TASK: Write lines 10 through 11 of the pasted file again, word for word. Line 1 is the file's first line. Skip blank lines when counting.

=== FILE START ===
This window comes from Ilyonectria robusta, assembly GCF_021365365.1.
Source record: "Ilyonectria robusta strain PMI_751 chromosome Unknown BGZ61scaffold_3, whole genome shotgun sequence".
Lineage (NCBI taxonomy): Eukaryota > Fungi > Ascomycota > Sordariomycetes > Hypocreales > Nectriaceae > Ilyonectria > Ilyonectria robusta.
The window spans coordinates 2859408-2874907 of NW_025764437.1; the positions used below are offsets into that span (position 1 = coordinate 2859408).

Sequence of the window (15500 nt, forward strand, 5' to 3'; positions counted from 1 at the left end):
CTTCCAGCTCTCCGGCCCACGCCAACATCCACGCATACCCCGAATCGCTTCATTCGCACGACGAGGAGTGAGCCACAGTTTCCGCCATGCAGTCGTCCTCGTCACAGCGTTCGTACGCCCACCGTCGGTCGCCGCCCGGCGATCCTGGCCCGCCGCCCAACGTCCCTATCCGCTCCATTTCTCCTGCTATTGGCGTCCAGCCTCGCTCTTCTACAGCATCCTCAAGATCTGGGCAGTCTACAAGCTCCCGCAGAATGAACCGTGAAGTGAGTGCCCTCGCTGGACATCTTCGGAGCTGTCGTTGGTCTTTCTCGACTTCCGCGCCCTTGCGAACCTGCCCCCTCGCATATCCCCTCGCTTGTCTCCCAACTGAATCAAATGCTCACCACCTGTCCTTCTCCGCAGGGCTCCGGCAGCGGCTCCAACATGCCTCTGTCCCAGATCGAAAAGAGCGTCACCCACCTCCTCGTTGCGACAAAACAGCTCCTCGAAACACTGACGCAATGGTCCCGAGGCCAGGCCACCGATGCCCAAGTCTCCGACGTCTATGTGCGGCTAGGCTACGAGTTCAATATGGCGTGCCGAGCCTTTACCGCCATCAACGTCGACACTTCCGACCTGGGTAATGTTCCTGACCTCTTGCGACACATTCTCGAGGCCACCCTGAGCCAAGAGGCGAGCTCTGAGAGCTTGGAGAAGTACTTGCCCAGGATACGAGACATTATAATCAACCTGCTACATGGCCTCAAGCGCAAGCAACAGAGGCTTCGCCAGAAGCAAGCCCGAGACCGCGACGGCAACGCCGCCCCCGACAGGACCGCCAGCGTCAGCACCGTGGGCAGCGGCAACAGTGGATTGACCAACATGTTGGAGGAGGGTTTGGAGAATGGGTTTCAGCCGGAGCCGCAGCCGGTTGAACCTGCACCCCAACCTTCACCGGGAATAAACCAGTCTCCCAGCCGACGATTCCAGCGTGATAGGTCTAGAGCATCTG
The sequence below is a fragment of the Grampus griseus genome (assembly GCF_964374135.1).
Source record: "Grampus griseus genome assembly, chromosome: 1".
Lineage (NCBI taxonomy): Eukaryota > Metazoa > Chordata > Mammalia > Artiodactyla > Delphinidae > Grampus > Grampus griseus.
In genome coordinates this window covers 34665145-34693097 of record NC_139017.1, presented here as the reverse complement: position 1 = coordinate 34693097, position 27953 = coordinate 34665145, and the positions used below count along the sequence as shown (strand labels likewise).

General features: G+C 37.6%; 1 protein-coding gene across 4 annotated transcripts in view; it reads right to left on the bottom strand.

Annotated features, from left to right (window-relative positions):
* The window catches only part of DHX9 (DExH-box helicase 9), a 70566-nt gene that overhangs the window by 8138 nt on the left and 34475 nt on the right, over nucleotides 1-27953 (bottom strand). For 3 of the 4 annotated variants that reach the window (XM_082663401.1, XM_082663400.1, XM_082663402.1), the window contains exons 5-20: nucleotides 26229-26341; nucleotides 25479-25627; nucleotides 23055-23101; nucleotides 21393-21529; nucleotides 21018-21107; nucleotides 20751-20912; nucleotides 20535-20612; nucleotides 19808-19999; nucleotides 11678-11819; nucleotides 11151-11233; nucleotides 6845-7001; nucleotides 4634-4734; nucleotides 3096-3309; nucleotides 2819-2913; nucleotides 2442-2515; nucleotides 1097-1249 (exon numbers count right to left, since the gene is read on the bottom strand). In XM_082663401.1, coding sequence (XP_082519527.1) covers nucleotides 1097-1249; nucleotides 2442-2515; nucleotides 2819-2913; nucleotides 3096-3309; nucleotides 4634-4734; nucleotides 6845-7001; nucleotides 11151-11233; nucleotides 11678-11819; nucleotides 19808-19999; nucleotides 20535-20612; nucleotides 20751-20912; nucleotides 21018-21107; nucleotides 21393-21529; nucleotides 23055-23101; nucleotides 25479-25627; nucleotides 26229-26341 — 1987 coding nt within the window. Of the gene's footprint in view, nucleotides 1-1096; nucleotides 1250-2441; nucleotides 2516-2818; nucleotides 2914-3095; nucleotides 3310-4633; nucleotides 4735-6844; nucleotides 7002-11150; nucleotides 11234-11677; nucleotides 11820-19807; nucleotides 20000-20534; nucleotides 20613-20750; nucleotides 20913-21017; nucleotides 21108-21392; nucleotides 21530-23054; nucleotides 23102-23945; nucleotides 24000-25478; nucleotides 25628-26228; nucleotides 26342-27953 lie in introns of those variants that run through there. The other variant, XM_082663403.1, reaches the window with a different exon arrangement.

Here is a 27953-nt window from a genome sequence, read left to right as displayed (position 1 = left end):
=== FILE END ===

In genome coordinates this window covers 34665145-34693097 of record NC_139017.1, presented here as the reverse complement: position 1 = coordinate 34693097, position 27953 = coordinate 34665145, and the positions used below count along the sequence as shown (strand labels likewise).

General features: G+C 37.6%; 1 protein-coding gene across 4 annotated transcripts in view; it reads right to left on the bottom strand.